Friday, August 24, 2012

Preview: A "Drum Roll," please, as we prepare to ponder Haydn's amazing adventures in London

"The second movement is a set of variations, and the most original thing about it is that the theme of the variations is in the minor mode, but every second [section] is in the major mode. So the theme is minor, the first variation is major; the second variation is minor; and so on. I daresay that Gustav Mahler was particularly fond of this movement, because his own works show influences of that kind."
-- the late conductor Georg Tintner (1917-1999), from a spoken
introduction
to Haydn's Symphony No. 103 (
Drum Roll)

by Ken

It's an amazing story, Franz Joseph Haydn's two trips to London, in 1791-92 and 1794-95, one of the most amazing in the annals of artistic creation, and I want to talk a little about it on Sunday. Perhaps not surprisingly, it's the subject that Georg Tintner raised at the outset of the little talk devoted to Haydn's Symphony No. 103, known as the Drum Roll (for its opening drum roll -- d'oh!) from which I've quoted the couple of sentences above about the slow movement.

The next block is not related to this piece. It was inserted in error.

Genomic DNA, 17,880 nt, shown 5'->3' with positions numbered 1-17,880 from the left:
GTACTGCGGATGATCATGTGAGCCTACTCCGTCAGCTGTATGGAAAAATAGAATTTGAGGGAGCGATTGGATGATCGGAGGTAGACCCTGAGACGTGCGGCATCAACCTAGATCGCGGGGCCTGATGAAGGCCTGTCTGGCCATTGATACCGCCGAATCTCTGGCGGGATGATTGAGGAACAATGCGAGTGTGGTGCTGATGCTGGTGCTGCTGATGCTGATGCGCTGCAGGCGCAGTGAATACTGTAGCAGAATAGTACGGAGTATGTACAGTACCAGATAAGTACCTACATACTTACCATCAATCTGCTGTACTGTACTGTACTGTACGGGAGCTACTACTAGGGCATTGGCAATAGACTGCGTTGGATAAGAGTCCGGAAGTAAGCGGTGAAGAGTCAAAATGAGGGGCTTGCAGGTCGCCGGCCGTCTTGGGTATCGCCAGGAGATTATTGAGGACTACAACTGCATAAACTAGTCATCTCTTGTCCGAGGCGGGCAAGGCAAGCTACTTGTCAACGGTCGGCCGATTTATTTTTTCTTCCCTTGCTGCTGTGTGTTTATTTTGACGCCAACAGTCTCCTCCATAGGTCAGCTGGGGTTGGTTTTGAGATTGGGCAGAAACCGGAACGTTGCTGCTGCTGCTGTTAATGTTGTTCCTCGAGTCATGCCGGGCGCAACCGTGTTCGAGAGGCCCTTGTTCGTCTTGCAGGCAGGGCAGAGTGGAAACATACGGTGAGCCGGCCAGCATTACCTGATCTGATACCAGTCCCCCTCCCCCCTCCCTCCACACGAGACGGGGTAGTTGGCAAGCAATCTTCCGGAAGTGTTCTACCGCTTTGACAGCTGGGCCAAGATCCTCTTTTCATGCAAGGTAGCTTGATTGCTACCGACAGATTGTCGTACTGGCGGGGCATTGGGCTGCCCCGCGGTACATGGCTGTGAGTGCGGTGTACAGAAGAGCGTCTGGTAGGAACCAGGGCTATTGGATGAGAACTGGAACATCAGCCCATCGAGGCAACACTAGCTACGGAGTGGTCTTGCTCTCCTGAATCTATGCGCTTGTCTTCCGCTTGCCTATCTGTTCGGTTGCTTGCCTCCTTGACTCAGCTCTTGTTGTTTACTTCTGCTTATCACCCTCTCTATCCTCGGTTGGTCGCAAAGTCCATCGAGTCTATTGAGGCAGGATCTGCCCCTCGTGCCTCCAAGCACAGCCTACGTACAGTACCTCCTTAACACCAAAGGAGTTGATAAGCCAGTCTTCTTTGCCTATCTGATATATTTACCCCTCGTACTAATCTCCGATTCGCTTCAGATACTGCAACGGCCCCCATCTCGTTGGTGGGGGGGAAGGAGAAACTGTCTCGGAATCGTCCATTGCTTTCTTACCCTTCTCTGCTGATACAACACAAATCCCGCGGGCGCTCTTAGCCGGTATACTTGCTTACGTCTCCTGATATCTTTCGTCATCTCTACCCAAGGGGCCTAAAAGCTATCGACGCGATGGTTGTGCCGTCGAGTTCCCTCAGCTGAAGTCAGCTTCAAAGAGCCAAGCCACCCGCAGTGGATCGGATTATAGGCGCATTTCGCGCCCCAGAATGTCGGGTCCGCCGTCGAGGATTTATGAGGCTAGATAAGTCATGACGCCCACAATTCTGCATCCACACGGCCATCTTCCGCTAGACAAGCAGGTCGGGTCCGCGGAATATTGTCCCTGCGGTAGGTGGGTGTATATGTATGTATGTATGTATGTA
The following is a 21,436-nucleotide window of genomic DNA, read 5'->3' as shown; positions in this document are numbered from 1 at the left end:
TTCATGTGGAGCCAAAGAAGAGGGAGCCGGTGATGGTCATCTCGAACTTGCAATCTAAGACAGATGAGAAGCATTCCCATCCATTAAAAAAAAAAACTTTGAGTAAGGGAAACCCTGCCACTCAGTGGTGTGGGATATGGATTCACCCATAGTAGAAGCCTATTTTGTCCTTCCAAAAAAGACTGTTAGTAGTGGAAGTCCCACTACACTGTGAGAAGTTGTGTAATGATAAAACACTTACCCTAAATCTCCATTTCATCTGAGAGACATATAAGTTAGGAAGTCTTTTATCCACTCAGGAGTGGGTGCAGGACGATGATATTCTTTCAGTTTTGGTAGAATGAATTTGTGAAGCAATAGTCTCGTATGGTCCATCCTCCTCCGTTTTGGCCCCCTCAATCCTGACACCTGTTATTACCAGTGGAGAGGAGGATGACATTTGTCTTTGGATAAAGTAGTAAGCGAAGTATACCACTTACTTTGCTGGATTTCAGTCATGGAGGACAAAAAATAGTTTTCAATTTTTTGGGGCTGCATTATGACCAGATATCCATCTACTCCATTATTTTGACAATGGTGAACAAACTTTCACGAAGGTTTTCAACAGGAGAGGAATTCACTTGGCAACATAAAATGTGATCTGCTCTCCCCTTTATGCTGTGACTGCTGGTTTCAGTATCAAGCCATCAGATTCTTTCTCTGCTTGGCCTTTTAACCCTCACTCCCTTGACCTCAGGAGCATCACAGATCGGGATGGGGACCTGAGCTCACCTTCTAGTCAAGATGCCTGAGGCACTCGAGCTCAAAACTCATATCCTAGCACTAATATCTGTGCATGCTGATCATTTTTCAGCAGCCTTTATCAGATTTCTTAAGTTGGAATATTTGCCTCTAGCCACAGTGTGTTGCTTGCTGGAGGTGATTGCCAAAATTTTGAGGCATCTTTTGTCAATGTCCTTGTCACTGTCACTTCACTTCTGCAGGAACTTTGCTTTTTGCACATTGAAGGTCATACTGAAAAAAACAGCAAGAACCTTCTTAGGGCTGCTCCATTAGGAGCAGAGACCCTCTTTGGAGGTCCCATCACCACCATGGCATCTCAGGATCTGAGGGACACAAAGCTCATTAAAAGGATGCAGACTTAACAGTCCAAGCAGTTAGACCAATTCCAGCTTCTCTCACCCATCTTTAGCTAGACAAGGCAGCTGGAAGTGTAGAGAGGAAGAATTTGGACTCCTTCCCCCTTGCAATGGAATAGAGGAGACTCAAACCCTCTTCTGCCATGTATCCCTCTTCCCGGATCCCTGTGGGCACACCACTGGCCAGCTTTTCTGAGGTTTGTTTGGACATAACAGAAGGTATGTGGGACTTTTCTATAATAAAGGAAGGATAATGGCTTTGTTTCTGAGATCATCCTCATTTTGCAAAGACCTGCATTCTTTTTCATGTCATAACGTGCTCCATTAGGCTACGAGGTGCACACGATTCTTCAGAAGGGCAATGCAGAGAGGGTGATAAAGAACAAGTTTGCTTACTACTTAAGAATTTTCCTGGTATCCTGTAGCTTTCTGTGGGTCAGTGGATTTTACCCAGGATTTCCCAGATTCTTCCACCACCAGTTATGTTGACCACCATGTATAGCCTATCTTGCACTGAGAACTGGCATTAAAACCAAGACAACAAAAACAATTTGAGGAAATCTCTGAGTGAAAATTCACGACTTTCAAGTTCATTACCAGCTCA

As a matter of fact, it's that little talk of Georg Tintner's that prompted me to choose the Drum Roll Symphony, from the second set of six symphonies (Nos. 99-104) that Haydn composed for London, as our "sampler" of his London experience. And I thought we could start by listening to this alternating minor-and-major theme-and-variations movement, one of Haydn's great slow movements (and never mind that it's expressly designed not to sound like a slow movement). Since the movement turns out to be a showcase for the orchestra, I can't imagine a better orchestra to play it for us than the Concertgebouw.


Concertgebouw Orchestra, Colin Davis, cond. Philips, recorded November 1976


IN THIS WEEK'S SUNDAY CLASSICS POST

As noted we'll be considering the phenomenon of Haydn's conquest of London, and we'll be hearing the whole of the Drum Roll Symphony.
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